Head-to-head comparative clinical trials of Dupixent and Adbry are not yet available.
How long do I have to take Dupixent?
Atopic dermatitis is a chronic skin disease that can affect everyone differently. The length of therapy with Dupixent should be discussed with your healthcare provider. Recently published studies have investigated the ‘real-world’ usage of Dupixent.9,10
Can children use Dupixent?
Yes. Dupixent is FDA-approved for children ages 6 months and older.
Can I use Dupixent with other prescription atopic dermatitis therapies?
Talk to your health care provider about using Dupixent with other prescription and over the counter therapies for atopic dermatitis. Dupixent can be used in combination with topical corticosteroids (TCS).3,5,7 Be sure your doctor knows all medications you are using for your atopic dermatitis as well as other medical conditions.
How much does Dupixent cost?
The cost for Dupixent depends on your health insurance coverage for prescriptions. Sanofi Genzyme and Regeneron, the companies that make Dupixent, may have programs to help with your copay costs if needed. You can learn more at www.dupixent.com.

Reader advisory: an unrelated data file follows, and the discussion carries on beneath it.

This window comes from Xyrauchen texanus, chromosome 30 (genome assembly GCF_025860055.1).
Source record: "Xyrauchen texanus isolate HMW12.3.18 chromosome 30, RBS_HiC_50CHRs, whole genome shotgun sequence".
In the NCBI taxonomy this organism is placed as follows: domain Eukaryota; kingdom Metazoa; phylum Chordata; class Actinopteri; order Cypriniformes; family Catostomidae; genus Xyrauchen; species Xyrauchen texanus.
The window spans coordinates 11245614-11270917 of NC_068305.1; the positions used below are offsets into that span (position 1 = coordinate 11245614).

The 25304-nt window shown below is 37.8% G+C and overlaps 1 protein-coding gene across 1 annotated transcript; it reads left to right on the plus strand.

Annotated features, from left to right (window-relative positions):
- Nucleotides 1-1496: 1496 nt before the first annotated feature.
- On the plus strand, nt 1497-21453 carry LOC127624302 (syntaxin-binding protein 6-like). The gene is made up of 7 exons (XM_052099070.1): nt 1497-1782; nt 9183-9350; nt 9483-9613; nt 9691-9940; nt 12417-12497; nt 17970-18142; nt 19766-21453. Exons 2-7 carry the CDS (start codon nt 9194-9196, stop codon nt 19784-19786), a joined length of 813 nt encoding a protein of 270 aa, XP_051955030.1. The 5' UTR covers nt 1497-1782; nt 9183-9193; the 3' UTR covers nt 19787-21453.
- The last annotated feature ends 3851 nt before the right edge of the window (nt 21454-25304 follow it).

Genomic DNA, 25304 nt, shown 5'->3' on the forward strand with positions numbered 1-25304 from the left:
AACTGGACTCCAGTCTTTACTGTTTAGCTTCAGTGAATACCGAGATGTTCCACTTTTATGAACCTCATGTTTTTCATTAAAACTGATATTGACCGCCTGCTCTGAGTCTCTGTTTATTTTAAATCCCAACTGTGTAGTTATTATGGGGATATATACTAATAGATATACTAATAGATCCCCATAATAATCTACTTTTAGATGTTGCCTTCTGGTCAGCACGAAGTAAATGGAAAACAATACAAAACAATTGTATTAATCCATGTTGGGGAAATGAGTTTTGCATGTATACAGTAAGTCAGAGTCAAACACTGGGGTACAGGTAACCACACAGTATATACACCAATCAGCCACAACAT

How do I know if Dupixent is right for me?
It’s important to talk to your doctor about how atopic dermatitis affects your skin and other aspects of your life. Together, you and your healthcare provider can determine if Dupixent is an appropriate treatment option.
How can I get Dupixent?
Dupixent is available by prescription only. Talk to your health care provider and visit www.dupixent.com to learn more.
1Thaçi D, L Simpson E, Deleuran M et al. Efficacy and safety of dupilumab monotherapy in adults with moderate-to-severe atopic dermatitis: a pooled analysis of two phase 3 randomized trials (LIBERTY AD SOLO 1 and LIBERTY AD SOLO 2). J Dermatol Sci. 2019 May;94(2):266-275.
2Simpson EL, Bieber T, Guttman-Yassky E et al. Two Phase 3 Trials of Dupilumab versus Placebo in Atopic Dermatitis. N Engl J Med. 2016 Dec 15;375(24):2335-2348.
3Blauvelt A, de Bruin-Weller M, Gooderham M et cal. Long-term management of moderate-to-severe atopic dermatitis with dupilumab and concomitant topical corticosteroids (LIBERTY AD CHRONOS): a 1-year, randomised, double-blinded, placebo-controlled, phase 3 trial. Lancet. 2017 Jun 10;389(10086):2287-2303.